The world's poorest people are being denied access to drugs because pharmaceutical companies are focusing their resources on diseases suffered by wealthy, middle-aged Americans, such as obesity and heart disease, a leading expert will say today.
Dr David Rhodes, the UK Health Protection Agency's (HPA) head of business development, will claim that spiralling costs are driving firms to invest primarily in drugs that tackle diseases of "older Americans."
As a result, the international market has been flooded with medicines to treat "American diseases" such as high blood pressure, obesity, heart disease and cancer, while drugs to tackle tuberculosis, malaria and water-borne diseases prevalent in the poorest countries have been neglected.
Presenting his research at the HPA's annual conference tomorrow, Rhodes will show that more and more pharmaceutical companies are moving their headquarters to the US in search of profits. Once there, they pump money into treatments that help the local population to live longer.
"Drugs and vaccines are becoming phenomenally expensive to develop," said Rhodes. "Companies have to recoup their investments by selling the drugs and vaccines. To be economic, they need a large population and the price has to be high. That increasingly means that drugs are developed for older Americans, who are getting healthier and living longer."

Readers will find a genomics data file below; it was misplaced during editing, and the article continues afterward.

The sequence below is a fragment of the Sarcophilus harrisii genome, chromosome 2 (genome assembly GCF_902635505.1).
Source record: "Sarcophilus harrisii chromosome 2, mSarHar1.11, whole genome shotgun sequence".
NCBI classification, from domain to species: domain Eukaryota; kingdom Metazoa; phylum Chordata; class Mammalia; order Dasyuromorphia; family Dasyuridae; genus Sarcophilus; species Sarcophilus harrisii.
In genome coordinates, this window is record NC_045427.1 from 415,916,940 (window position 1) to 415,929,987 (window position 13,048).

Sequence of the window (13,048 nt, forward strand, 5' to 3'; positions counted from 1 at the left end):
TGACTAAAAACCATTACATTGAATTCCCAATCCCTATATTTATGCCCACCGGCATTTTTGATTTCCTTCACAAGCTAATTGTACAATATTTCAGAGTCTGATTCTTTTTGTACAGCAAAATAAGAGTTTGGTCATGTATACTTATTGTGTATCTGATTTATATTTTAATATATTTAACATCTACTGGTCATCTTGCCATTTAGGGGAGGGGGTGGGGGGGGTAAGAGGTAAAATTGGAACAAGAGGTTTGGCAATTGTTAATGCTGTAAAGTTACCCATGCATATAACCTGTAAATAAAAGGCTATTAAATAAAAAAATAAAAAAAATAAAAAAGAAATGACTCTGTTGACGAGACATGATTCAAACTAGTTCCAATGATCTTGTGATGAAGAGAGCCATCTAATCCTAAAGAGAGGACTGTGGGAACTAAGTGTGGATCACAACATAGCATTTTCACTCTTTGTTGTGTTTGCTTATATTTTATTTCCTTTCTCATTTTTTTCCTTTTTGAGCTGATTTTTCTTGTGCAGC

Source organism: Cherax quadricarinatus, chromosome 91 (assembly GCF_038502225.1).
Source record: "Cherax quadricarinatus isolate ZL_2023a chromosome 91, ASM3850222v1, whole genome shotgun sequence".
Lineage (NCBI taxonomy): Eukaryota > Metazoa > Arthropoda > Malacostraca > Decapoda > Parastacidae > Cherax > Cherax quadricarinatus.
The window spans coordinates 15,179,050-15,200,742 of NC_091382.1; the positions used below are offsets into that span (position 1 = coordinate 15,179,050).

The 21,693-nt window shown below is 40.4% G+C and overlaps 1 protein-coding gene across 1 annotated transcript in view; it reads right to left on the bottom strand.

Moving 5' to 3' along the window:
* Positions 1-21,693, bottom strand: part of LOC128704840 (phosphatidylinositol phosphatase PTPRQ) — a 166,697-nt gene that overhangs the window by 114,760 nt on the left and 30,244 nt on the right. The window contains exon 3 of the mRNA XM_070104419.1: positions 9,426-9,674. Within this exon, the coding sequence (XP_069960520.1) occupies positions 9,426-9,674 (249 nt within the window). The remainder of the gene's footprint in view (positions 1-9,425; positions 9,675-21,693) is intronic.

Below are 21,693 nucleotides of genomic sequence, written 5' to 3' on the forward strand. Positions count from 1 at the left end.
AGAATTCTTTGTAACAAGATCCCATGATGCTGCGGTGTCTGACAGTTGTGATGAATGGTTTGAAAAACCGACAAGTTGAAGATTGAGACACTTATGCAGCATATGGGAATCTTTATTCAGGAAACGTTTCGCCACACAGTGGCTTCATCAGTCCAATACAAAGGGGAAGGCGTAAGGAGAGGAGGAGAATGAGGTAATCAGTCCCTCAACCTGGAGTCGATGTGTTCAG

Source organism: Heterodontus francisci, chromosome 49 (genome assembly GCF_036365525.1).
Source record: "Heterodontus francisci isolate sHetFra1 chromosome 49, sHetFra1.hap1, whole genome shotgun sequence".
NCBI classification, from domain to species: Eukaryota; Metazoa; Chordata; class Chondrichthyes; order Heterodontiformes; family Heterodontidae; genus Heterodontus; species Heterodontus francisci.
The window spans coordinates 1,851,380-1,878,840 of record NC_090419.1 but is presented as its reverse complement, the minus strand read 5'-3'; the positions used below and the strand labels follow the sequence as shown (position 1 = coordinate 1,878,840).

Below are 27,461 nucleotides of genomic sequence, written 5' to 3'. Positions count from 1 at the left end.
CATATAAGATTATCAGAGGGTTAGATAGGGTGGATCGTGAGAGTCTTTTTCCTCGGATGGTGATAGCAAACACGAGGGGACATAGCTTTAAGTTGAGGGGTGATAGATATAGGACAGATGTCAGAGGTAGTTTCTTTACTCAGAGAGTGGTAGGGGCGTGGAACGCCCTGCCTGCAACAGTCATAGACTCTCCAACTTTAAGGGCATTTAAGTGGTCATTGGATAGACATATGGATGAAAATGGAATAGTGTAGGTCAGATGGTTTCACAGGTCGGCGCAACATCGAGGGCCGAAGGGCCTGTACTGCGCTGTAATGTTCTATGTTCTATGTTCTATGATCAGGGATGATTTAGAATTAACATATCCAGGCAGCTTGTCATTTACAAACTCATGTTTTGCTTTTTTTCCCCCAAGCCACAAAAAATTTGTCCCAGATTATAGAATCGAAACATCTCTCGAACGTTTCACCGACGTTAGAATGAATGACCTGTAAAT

Costs are soaring, added Rhodes, because of extensive safety and efficacy testing and the fact that many drugs that show "early promise" never make it through the checks.
As such, companies looking to be "economic" shift resources to meet the needs -- and benefit from the profits -- of the biggest spenders. "The US tend to get the first bite of the cherry," admitted Rhodes.
He said the trend had led to a "vicious" circle in the poorest countries of "low economic growth leading to poor healthcare systems, creating a higher burden of disease which in turn affects the ability of the population to develop economically." But while sub-Saharan Africa is heavily affected, China and India's strong investment in their pharmaceutical industry has seen health improvements and economic bonuses that will in turn attract investment back.
Nevertheless, with many private companies turning their back on the developing world, Rhodes said research was heavily dependent on philanthropic funding and government backing.
He welcomed the International Finance Facility for Immunization -- the funding arm of the Global Alliance for Vaccines and Immunization -- that was launched on Friday. The group has pledged to raise US$4 billion for an immunization program in the developing world.